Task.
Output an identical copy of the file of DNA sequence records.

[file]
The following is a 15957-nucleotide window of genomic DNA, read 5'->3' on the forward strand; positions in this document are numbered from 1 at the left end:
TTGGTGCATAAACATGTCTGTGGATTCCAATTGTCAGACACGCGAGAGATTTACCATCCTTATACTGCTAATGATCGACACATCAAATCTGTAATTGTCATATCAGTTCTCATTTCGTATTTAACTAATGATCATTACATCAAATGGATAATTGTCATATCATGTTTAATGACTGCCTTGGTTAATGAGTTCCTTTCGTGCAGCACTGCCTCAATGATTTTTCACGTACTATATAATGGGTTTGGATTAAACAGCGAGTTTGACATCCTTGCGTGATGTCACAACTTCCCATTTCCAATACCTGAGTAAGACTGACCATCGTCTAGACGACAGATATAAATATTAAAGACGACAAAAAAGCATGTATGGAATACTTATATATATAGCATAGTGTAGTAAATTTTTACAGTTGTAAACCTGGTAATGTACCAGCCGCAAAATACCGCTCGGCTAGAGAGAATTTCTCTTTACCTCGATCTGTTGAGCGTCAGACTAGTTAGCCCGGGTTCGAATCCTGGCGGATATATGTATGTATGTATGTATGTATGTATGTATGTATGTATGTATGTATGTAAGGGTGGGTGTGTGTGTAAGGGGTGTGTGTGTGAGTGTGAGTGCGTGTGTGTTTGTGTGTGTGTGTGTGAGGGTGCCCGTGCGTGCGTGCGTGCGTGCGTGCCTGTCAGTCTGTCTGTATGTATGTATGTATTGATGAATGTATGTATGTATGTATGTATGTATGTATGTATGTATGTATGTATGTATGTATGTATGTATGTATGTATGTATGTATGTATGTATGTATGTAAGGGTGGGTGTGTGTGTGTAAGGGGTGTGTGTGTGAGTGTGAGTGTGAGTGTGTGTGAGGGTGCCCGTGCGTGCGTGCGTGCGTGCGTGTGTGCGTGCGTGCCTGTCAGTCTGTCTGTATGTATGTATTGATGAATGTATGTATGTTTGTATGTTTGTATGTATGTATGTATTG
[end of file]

The following is a 15957-nucleotide window of genomic DNA, read 5'->3' on the forward strand; positions in this document are numbered from 1 at the left end:
TTGGTGCATAAACATGTCTGTGGATTCCAATTGTCAGACACGCGAGAGATTTACCATCCTTATACTGCTAATGATCGACACATCAAATCTGTAATTGTCATATCAGTTCTCATTTCGTATTTAACTAATGATCATTACATCAAATGGATAATTGTCATATCATGTTTAATGACTGCCTTGGTTAATGAGTTCCTTTCGTGCAGCACTGCCTCAATGATTTTTCACGTACTATATAATGGGTTTGGATTAAACAGCGAGTTTGACATCCTTGCGTGATGTCACAACTTCCCATTTCCAATACCTGAGTAAGACTGACCATCGTCTAGACGACAGATATAAATATTAAAGACGACAAAAAAGCATGTATGGAATACTTATATATATAGCATAGTGTAGTAAATTTTTACAGTTGTAAACCTGGTAATGTACCAGCCGCAAAATACCGCTCGGCTAGAGAGAATTTCTCTTTACCTCGATCTGTTGAGCGTCAGACTAGTTAGCCCGGGTTCGAATCCTGGCGGATATATGTATGTATGTATGTATGTATGTATGTATGTATGTATGTATGTATGTAAGGGTGGGTGTGTGTGTAAGGGGTGTGTGTGTGAGTGTGAGTGCGTGTGTGTTTGTGTGTGTGTGTGTGAGGGTGCCCGTGCGTGCGTGCGTGCGTGCGTGCCTGTCAGTCTGTCTGTATGTATGTATGTATTGATGAATGTATGTATGTATGTATGTATGTATGTATGTATGTATGTATGTATGTATGTATGTATGTATGTATGTATGTATGTATGTATGTATGTATGTAAGGGTGGGTGTGTGTGTGTAAGGGGTGTGTGTGTGAGTGTGAGTGTGAGTGTGTGTGAGGGTGCCCGTGCGTGCGTGCGTGCGTGCGTGTGTGCGTGCGTGCCTGTCAGTCTGTCTGTATGTATGTATTGATGAATGTATGTATGTTTGTATGTTTGTATGTATGTATGTATTG